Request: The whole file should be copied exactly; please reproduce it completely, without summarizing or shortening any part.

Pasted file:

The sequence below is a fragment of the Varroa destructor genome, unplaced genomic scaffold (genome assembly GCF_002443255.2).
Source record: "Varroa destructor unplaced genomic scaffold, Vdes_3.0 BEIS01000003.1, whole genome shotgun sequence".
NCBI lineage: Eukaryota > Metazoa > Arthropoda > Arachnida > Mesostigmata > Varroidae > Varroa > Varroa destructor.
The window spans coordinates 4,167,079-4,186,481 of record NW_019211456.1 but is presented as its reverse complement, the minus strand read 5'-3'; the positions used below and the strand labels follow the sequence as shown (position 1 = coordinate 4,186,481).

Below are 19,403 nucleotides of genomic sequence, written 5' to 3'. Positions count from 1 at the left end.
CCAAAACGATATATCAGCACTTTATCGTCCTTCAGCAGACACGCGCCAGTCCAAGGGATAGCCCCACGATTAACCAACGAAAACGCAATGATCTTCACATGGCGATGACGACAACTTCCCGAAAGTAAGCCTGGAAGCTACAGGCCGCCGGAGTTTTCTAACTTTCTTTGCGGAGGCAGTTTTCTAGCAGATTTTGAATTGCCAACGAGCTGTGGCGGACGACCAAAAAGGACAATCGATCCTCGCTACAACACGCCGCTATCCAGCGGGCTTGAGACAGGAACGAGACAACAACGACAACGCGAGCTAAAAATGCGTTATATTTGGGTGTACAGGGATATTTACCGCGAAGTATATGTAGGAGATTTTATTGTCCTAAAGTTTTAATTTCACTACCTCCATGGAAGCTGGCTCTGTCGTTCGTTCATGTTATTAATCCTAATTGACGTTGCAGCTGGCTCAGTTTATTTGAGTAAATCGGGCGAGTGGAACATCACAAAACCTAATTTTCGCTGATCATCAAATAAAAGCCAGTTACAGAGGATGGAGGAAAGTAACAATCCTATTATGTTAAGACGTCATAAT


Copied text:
The sequence below is a fragment of the Varroa destructor genome, unplaced genomic scaffold (genome assembly GCF_002443255.2).
Source record: "Varroa destructor unplaced genomic scaffold, Vdes_3.0 BEIS01000003.1, whole genome shotgun sequence".
NCBI lineage: Eukaryota > Metazoa > Arthropoda > Arachnida > Mesostigmata > Varroidae > Varroa > Varroa destructor.
The window spans coordinates 4,167,079-4,186,481 of record NW_019211456.1 but is presented as its reverse complement, the minus strand read 5'-3'; the positions used below and the strand labels follow the sequence as shown (position 1 = coordinate 4,186,481).

Below are 19,403 nucleotides of genomic sequence, written 5' to 3'. Positions count from 1 at the left end.
CCAAAACGATATATCAGCACTTTATCGTCCTTCAGCAGACACGCGCCAGTCCAAGGGATAGCCCCACGATTAACCAACGAAAACGCAATGATCTTCACATGGCGATGACGACAACTTCCCGAAAGTAAGCCTGGAAGCTACAGGCCGCCGGAGTTTTCTAACTTTCTTTGCGGAGGCAGTTTTCTAGCAGATTTTGAATTGCCAACGAGCTGTGGCGGACGACCAAAAAGGACAATCGATCCTCGCTACAACACGCCGCTATCCAGCGGGCTTGAGACAGGAACGAGACAACAACGACAACGCGAGCTAAAAATGCGTTATATTTGGGTGTACAGGGATATTTACCGCGAAGTATATGTAGGAGATTTTATTGTCCTAAAGTTTTAATTTCACTACCTCCATGGAAGCTGGCTCTGTCGTTCGTTCATGTTATTAATCCTAATTGACGTTGCAGCTGGCTCAGTTTATTTGAGTAAATCGGGCGAGTGGAACATCACAAAACCTAATTTTCGCTGATCATCAAATAAAAGCCAGTTACAGAGGATGGAGGAAAGTAACAATCCTATTATGTTAAGACGTCATAAT